Co-Parenting Through COVID Vaccine Disagreements

Co-Parenting Through COVID Vaccine Disagreements

The stress of the COVID-19 pandemic has affected all of us greatly in many different ways. For those going through divorce, this time may be increasingly overwhelming as feelings of confusion arise. You may be faced with many questions surrounding doing what’s best for you and your child. As more and more Canadians get vaccinated, many are wondering what happens when their ex-spouse doesn’t want to vaccinate the kids, but  do. In this blog, we will be going over how to succeed at co-parenting through COVID vaccine disagreements. Focusing on how to effectively communicate your opinions and what factors play into the court’s decisions will help you understand what steps you need to take next.

1. Reflect On the Reality of the Situation

You’ll want to start by taking time to remember that everyones opinions come from different perspectives. When it comes to topics such as human rights, safety issues and political ideals people naturally get emotional when defending their opinions. Our thoughts regarding intense topics may stem from past experiences, upbringing, religious views and many other factors.

This is not the time to question the validity of your ex’s opinions. This is the time get your point across respectfully so that you give your ex a chance to do so as well. The following steps will help you learn how to better your co-parenting skills even through COVID vaccine disagreements. 

2. Learn Effective Communication Skills

If you’ve gone through counselling you’re probably aware of how urgently important it is to learn proper communication skills. When we are faced with sadness, fear, confusion and a lack of control our emotional state suffers greatly. As a result, an individual going through divorce is vulnerable and may have a more difficult time properly communicating. When tensions are high your ability to remain respectful while communicating may make all the difference. It is not often that all of your needs will be met during a divorce process. Finding a middle ground may be necessary for the betterment of you and your child.

Things To Remember:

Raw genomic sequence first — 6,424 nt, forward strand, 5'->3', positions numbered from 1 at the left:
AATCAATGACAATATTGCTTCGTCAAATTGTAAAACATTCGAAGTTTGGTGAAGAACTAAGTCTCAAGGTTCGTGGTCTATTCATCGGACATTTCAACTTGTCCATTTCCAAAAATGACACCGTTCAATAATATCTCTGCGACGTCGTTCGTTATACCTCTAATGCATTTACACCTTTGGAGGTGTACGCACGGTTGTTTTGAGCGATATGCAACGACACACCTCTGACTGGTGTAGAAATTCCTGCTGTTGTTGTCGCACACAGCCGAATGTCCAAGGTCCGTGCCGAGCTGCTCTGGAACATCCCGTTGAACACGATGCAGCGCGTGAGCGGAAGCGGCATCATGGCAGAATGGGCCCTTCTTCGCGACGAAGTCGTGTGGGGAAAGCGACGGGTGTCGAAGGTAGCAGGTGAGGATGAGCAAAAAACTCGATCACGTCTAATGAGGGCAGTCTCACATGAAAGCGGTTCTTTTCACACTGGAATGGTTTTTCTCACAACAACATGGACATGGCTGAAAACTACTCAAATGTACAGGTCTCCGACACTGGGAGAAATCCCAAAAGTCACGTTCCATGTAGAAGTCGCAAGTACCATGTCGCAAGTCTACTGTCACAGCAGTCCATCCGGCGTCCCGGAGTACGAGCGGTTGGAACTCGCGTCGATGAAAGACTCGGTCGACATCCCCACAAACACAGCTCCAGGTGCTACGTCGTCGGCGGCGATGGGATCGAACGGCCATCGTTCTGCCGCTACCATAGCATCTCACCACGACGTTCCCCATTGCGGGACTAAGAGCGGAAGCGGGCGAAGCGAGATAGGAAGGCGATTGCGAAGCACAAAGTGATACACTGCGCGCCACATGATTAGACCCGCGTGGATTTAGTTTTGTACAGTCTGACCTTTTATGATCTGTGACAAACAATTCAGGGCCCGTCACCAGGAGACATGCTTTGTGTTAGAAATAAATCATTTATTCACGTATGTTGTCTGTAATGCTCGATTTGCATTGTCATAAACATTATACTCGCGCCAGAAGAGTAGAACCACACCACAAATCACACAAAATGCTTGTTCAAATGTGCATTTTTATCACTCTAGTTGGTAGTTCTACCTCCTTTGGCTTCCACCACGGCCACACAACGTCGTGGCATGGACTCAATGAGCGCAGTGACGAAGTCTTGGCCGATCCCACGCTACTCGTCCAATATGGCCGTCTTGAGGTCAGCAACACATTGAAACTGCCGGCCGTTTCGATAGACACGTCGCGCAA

• Be respectful and stay calm
  • Making an effort to understand your ex’s opinion shows them that you can be reasonable
  • Consider acceptance

3. Have A Conversation

When having a conversation with your ex-spouse about your opinions regarding the COVID-19 pandemic, you’ll want to do so without your child present. This is an opportunity for you and your ex to try and understand each others points of view and improve your co-parenting through vaccine disagreements. 

During your conversation make sure to:

  • Underline the importance of you both keeping the best interests of the child in mind
  • Remember that it is both your responsibility as parents to make a decision for your child
  • Keep in mind that this topic is not one that should be put aside for later. Making a decision too late could greatly affect the child.
  • Consider legal help or counselling if an agreement cannot be made.

4. Be Responsible

Most disputes regarding the COIVD vaccine come down to distrust with medical and scientific data. Before going to court you’ll want to remember that judges will not be engaging in discussions surrounding the controversies. The New Canadian Divorce Act pushes for the best interests of the child and prioritizes their needs first.

When going to court make sure to:

  • Remember that the judge does not want to make a decision for you.
  • Being responsible is in your best favour
  • Understand that a judge’s personal perspective may affect the decision made if you nor your ex-spouse can come to an agreement

At Hussain Law we focus on helping our clients navigate the emotional and financial challenges of separation and divorce. Our office remains fully operational, and we have implemented various new procedures that allow us to continue to advise clients seamlessly during this time. If you have a family law issue that you need assistance with, please contact Ayesha Hussain at 647-428-3919.